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Due to climate change, increases in frequency, intensity and duration of heat waves and droughts have impacts on crops’ productivity, reducing yields of staple crops such as maize and soybean. Moreover, a foreseen increase of irrigation demands in agriculture requires an efficient management of already scarce water resources. Quantitative and real time information about crop water status can help stakeholders’ decision making from farm to the watershed levels. As the carbon uptake or photosynthesis, determining crop yields, is closely coupled to crop transpiration by the regulation of leaf stomata, joint management of water and carbon fluxes is essential. However, plants’ mechanisms to cope with water and temperature stresses are complex and not totally understood, which emphasizes the need to investigate energy balance components and photosynthesis interactions at both leaf and canopy levels. Under temperature and soil water content variations, different physiological, morphological, and biochemical adjustments can occur on crops depending on crop type, variety, structure, life history, growth stage and environmental conditions. Remote sensing information in the optical and thermal domains provides reflectance and emission at leaf and canopy levels. This can be used in data-driven or physically based models, to detect changes in plant physiology more efficiently and over larger regions compared to in situ field sensors. A promising avenue of research comes from the use of miniaturized hyperspectral and thermal sensors on unmanned aerial systems (UASs). Compared to satellites, UASs can provide information at very high spatial resolutions, flexible times and under cloudy conditions. The aim of this PhD thesis is to provide methodologies and improve our understanding of crop responses to reductions in soil water content and increases in air temperature, including statistical extremes, using information from sensors in the optical and thermal domains at leaf, canopy, and field scales. Specifically, this thesis addresses these questions: 1. Ecophysiology: a. What are the drought coping strategies of soybean (C3) and maize (C4) under controlled conditions? (Paper I) b. How does maize regulate leaf temperature in response to average and extreme diurnal oscillations (hot events) in air temperatures during a growing season in a near-field growth chamber experiment? (Paper II) 2. Remote sensing synergies and modelling: a. What are the benefits of machine learning partial least squares regression (PLS-R) model to predict leaf ecophysiology compared to narrowband indices? (Paper I) b. Can models relying on information from remote sensing synergies (e.g. reflectance, thermal and crop height estimates) provide good estimates of carbon and water fluxes at leaf, canopy, and field scales compared to in situ sensors? (Paper II and III) To achieve the objective, hyperspectral and thermal information from miniaturized remote sensors and in-situ measurements was taken under controlled environments and in the field. To assess maize and soybean responses to water and temperature changes, we conducted two experiments in the growth chambers at the Risø Environmental Risk Assessment Facility (RERAF) phytotron located in Denmark and at the Water Trans-formation Dynamical Processes Experimental Device (WATDPED) in China. To assess carbon and water fluxes Under field conditions, eight flight campaigns with an UAS were carried over the Danish willow bioenergy plantation eddy covariance site (DK-RCW). The thesis results include two main parts to answer the specific questions stated above. 1. Ecophysiology: (1.a.) Under constant air temperature and relative humidity in a controlled experiment, we found that soybean and maize reduced canopy transpiration about 35% and 23%, respectively due to water stress. However, the two crops undertook different physiological and morphological adjustments to cope with drought. Under 60% soil water content reduction, soybean reacted rapidly by closing leaf stomata, reducing transpiration and photosynthesis, while maize showed reductions in structural traits such as canopy height and leaf area index at the end of the experiment (Paper I). (1.b.) Under near-field environmental conditions, maize behaved as a limited homeotherm, maintaining leaf temperature in a narrower range than the range of air temperature. We found thermal optimums between 33 and 38⁰C for the control soil moisture scenario. Reduction of 60% soil water content showed an increase of about 2⁰C in thermal optimums, helping to cope not only with water stress but also with thermal extremes. Leaf thermoregulation was explained through higher energy dissipated as heat from non-photochemical quenching by photosystem II and less cooling. Sub daily temperature variation showed that leaf temperature responds fast to a change in air temperature (10 minutes after). Under extreme hot events, we found more drastic responses of stomatal conductance, controlled by changes in vapor pressure deficit, and transpiration, mainly driven by the difference in leaf-air temperature. In addition, only for hot days, we observed reductions on the maximum quantum yield of photosystem II photochemistry with higher Tair shocks (Paper II). 2. Remote sensing synergies and modelling: (2.a.) Under a controlled environment, we demonstrated for the first time the ability of PLS-R combining hyperspectral and thermal imaging, and canopy height to estimate leaf stomatal conductance, transpiration, and photosynthesis. In addition, this model was able to capture the distinct drought coping strategies for soybean (C3) and maize (C4), showing that thermal and structural information can notably improve predictions of physiological changes to water stress in soybean and maize, respectively. Compared to narrowband indices, we found that the most important wavelengths to predict physiological changes to water stress in soybean and maize were not necessarily centred in the same bands as known vegetation indices, varying among the two crops and highlighting the benefits of using hyperspectral information (Paper I). (2.b.) Models relying on combined optical and thermal information provided accurate estimates of carbon and water fluxes. Under controlled conditions, leaf energy modelling approach was able to estimate leaf stomatal conductance and transpiration. Modelled leaf transpiration upscaled to canopy level and compared to measured evapotranspiration showed adequate correlation (R2>0.7 and RMSD<15 Wm-2) (Paper II). Under field conditions, the results from eight UAS campaigns demonstrated the joint power of combining thermal and optical data to simulate canopy-level evapotranspiration and photosynthesis using a big leaf canopy model (joint “top down” PT-JPL ET and LUE GPP model). Results were validated with in situ measurements and eddy covariance information, with R2 = 0.85 and RMSD = 39.37Wm-2 for ET and R2 = 0.83 and RMSD = 5µmol m-2 s-1 for GPP (Paper III). The results of this thesis highlight the relevance of crop information potentially obtained from a multi-sensor approach, using thermal, hyperspectral, active, or passive fluorescence, or light detection and ranging (LiDAR) applications. In addition, we also demonstrated the need to develop methods that can capture distinct crop responses associated with different photosynthetic routes or hydraulic strategies (iso/anisohydric). Some of our findings related with responses to drought and heat stress could be used to improve current modelling frameworks after upscaling from leaf to canopy levels and testing them in outdoor conditions. Finally, farmers and scientific communities focused on remote sensing, ecophysiology, hydrology, agronomy, and phenotyping could benefit from a better understanding of crop responses towards changing environmental factors.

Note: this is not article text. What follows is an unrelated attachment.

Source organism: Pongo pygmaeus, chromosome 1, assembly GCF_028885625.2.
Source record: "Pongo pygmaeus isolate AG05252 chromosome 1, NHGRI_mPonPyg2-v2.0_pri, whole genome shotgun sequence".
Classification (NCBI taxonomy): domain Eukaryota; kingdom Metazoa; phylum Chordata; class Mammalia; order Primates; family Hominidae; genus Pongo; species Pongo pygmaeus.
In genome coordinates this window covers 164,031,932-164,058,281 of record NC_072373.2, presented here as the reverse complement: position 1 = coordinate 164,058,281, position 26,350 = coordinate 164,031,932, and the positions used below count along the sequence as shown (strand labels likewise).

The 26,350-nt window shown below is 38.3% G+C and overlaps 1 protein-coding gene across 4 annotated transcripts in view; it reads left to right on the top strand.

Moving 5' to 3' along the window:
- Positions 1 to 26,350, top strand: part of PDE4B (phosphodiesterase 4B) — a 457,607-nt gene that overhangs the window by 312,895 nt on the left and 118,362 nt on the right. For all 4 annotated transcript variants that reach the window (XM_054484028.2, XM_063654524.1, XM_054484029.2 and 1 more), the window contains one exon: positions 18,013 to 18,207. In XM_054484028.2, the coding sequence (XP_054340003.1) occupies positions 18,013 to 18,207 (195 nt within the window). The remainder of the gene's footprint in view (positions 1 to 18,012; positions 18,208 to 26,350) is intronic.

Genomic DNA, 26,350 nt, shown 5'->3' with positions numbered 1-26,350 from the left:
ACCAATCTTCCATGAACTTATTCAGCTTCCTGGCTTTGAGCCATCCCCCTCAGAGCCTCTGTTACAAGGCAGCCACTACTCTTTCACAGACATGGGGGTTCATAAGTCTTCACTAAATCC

|Place of Publication||Kgs. Lyngby|
|Publisher||Technical University of Denmark|
|Number of pages||48|
|Publication status||Published - 2021|